List of Contents
- What is Gig Economy and Gig Worker?
- What is the size of Gig Economy in India?
- What are the advantages of Gig Economy?
- What are the disadvantages of Gig Economy?
- What are the recommendations of the NITI Aayog Report?
- What are the provisions for Gig Workers in the Code on Social Security 2020?
- What are the issues to be addressed in the Code?
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The rapidly burgeoning gig workforce is ushering in a new economic revolution globally. India is at the frontier of this revolution with its demographic dividend of half-a-billion labour force and the world’s youngest population, rapid urbanisation, widespread adoption of smartphones and associated technology. The gig economy is poised to undergo rapid expansion in the coming decade. While the gig economy sector has several upsides with respect to growth and livelihood opportunities, there are some serious concerns that need regulation. NITI Aayog has released a report with comprehensive perspective and recommendations on the gig-platform economy in India. The recommendations can help address the concerns of gig workers in India.
What is Gig Economy and Gig Worker?
Gig Economy is the evolving economic model wherein the firms hire workers on a part-time flexible basis rather than as full time employees. The Code on Social Security, 2020 defines gig workers as those engaged in livelihoods outside traditional employer-employee relationship.
The workers work as freelancers or independent contractors. They generally have flexible and adaptable working hours based on individual preferences.
The jobs in gig economy typically require interacting with the users through online platforms e.g., the drivers engaged with cab hailing platforms (Uber, Ola etc.), delivery workers engaged with restaurant aggregators (Zomato, Swiggy etc.), or tutors delivering lectures over online platforms. The workers engaged in such jobs are called Gig Workers.
Gig Workers can be broadly classified into two categories — platform and non-platform-based workers. (a) Platform workers are those whose work is based on online software apps or digital platforms. (b) Non-platform gig workers are generally casual wage workers and own-account workers in the conventional sectors, working part-time or full time.
The Gig workers can also be classified on the basis of skills. These are high-skilled, medium-skilled and low-skilled workers. According to the NITI Aayog Report, at present, about 47% of the gig work is in medium-skilled jobs, about 22% in high-skilled jobs, and about 31% in low-skilled jobs. Trends show that the concentration of workers in medium skills is gradually declining and that in low skills and high skills is increasing.
According to a recent survey by a private firm, Quick Commerce, Healthtech, Fintech, and e-Commerce are the top sectors in the Indian gig economy. Within the gig workforce, work-from-home jobs account for 33% of the roles and 67% were on-field roles.
What is the size of Gig Economy in India?
According to NITI Aayog Report, India’s gig workforce currently stands at 77 lakh (2020-21). It is expected to rise to 2.35 crore by 2029-30. By 2029-30, gig workers will form 4.1% of India’s total workforce, rising from 1.5% in 2020-21. Currently 27 lakh gig workers (35% of gig workers) are engaged in retail trade and sale, while 13 lakh (17%) are engaged in transportation sector. There are 6 lakh workers (8%) in manufacturing and another 6 lakh (8%) in finance and insurance.
However, a report by the Boston Consulting Group expects India’s gig economy to rise to 90 million jobs (9 crore) in the next 8-10 years. Another industry report indicates that by 2024, more than 75% of the services industry will be staffed by gig workers. A report by Ernst and Young observed that Indian Freelancers hold a 24% share of the global online gig economy.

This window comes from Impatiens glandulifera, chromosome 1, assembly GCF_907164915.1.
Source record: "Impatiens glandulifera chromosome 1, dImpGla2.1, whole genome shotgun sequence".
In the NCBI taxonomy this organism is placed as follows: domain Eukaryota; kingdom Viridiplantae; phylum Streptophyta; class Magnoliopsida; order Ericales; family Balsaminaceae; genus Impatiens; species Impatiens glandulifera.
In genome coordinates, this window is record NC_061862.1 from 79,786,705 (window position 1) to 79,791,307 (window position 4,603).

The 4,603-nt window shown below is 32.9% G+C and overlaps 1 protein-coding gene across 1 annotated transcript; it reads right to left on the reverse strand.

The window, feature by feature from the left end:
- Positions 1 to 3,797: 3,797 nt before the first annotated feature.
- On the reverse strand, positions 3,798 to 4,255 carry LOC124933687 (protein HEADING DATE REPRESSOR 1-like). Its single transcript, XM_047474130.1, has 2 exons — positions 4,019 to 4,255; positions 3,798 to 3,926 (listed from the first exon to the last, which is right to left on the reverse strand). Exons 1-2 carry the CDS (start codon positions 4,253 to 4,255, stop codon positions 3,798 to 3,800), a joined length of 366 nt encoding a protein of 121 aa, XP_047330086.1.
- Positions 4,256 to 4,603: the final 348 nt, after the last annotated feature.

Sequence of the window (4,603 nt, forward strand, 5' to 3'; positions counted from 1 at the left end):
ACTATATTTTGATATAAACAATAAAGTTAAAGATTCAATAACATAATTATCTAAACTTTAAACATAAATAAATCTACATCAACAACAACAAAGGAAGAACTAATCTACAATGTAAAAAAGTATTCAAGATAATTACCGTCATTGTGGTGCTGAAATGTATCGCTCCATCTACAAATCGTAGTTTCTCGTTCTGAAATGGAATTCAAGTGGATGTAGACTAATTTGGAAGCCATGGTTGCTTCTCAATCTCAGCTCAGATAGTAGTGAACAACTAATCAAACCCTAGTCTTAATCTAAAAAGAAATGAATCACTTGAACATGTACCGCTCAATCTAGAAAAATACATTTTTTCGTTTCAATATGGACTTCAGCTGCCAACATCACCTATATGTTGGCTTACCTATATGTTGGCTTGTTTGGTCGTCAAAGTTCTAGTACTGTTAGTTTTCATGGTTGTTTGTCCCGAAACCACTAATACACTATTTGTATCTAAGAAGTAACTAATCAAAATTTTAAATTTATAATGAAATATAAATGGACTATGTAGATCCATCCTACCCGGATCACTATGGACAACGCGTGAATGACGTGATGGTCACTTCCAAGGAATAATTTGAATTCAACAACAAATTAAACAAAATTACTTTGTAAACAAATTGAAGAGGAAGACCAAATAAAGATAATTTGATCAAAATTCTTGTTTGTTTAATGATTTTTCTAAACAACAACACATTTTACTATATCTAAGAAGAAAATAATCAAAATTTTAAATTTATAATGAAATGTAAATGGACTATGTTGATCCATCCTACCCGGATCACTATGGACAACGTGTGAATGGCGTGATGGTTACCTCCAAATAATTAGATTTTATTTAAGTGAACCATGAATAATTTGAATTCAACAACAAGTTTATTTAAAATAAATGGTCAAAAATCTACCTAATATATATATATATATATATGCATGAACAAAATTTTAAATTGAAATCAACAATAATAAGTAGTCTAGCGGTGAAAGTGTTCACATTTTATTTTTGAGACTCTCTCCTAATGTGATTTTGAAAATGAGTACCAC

According to a report by ASSOCHAM (Associated Chambers of Commerce and Industry of India), the gig sector has the potential to grow to US$ 455 billion by 2024.
What are the advantages of Gig Economy?
Benefits to Gig Workers: Gig workers have the flexibility to work according to their convenience and availability. There are less restrictions related to fixed work-hours, attendance etc. Workers have some flexibility in choosing their work hours. Some workers take gig jobs on a part-time basis to supplement their income from regular jobs.
Cost Efficiencies for Companies: The companies are able to save costs on hiring full time employees. They are able to provide services more economically to the users.
Jobs for Low-skilled workers: Gig economy provides jobs to many low and semi-skilled workforce with minimum conditions.
Gain Experience: It enables the young undergraduates to gather valuable work-experience before joining formal employment.
Economical: Many gig workers work remotely and save costs (e.g., on office commute).
What are the disadvantages of Gig Economy?
Job Security: Most gig workers work on a day-to-day basis, and can be terminated from their jobs without any notice. Many gig workers were laid off during the pandemic.
Lack of Benefits: Gig workers have no social security benefits like ESI, PF or insurance. They have no paid leaves so failure to work means loss of wage. Gig/Platform workers are not covered in all the labour codes, specifically the ‘Code on Wages, 2019’ which prescribes minimum wages for various jobs. There is no wage regulation and the workers are at the mercy of aggregators.
Work Conditions: Most workers have to put in long hours of work in order to make the job viable. A large components of workers’ wages consists of incentive which coerces workers to work for long hours. This reduces the advantage of ‘flexible work’ in gig economy. There is lack of transparency on incentive structures.
Hidden Charges: Many aggregators/platforms are burning cash by giving large discounts to users in order to capture larger market share. Companies try to sustain this by charging high commissions on gig workers.
Low Bargaining Power: Platform workers have little or no voice. Technology has tilted the power and bargaining scales strongly in favour of the platform companies.
Platforms have multiple other issues like (a) Frequent and random changes to the commission structure, (b) Delays in payments, (c) Deliberate miscommunication of earnings potential to attract gig workers; (d) Lack of access to basic amenities.
What are the recommendations of the NITI Aayog Report?
The NITI Aayog Report, ‘India’s Booming Gig and Platform Economy‘ has analysed the gig economy from gig workers’ perspective and has made several recommendations.